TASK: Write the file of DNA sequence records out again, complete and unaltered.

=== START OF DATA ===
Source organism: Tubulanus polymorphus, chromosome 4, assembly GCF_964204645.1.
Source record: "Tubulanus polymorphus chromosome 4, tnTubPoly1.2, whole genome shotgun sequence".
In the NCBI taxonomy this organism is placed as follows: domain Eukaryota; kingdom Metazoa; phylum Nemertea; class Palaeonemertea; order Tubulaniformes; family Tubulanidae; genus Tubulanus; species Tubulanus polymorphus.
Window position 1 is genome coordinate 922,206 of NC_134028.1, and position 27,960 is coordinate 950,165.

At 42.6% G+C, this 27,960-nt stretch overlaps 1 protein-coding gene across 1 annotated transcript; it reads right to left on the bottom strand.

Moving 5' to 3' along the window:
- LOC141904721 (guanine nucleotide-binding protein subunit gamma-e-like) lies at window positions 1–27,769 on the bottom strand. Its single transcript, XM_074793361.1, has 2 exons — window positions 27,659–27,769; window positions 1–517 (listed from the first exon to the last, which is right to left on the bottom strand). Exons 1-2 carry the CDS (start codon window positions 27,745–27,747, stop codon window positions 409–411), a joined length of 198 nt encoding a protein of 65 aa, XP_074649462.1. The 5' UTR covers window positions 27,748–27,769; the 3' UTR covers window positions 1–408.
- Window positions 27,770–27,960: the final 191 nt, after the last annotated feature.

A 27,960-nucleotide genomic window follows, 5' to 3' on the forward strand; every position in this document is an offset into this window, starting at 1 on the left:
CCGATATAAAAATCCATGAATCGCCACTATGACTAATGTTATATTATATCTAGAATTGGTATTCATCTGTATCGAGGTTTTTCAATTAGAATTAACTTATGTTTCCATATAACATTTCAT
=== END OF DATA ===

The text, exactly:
Source organism: Tubulanus polymorphus, chromosome 4, assembly GCF_964204645.1.
Source record: "Tubulanus polymorphus chromosome 4, tnTubPoly1.2, whole genome shotgun sequence".
In the NCBI taxonomy this organism is placed as follows: domain Eukaryota; kingdom Metazoa; phylum Nemertea; class Palaeonemertea; order Tubulaniformes; family Tubulanidae; genus Tubulanus; species Tubulanus polymorphus.
Window position 1 is genome coordinate 922,206 of NC_134028.1, and position 27,960 is coordinate 950,165.

At 42.6% G+C, this 27,960-nt stretch overlaps 1 protein-coding gene across 1 annotated transcript; it reads right to left on the bottom strand.

Moving 5' to 3' along the window:
- LOC141904721 (guanine nucleotide-binding protein subunit gamma-e-like) lies at window positions 1–27,769 on the bottom strand. Its single transcript, XM_074793361.1, has 2 exons — window positions 27,659–27,769; window positions 1–517 (listed from the first exon to the last, which is right to left on the bottom strand). Exons 1-2 carry the CDS (start codon window positions 27,745–27,747, stop codon window positions 409–411), a joined length of 198 nt encoding a protein of 65 aa, XP_074649462.1. The 5' UTR covers window positions 27,748–27,769; the 3' UTR covers window positions 1–408.
- Window positions 27,770–27,960: the final 191 nt, after the last annotated feature.

A 27,960-nucleotide genomic window follows, 5' to 3' on the forward strand; every position in this document is an offset into this window, starting at 1 on the left:
CCGATATAAAAATCCATGAATCGCCACTATGACTAATGTTATATTATATCTAGAATTGGTATTCATCTGTATCGAGGTTTTTCAATTAGAATTAACTTATGTTTCCATATAACATTTCAT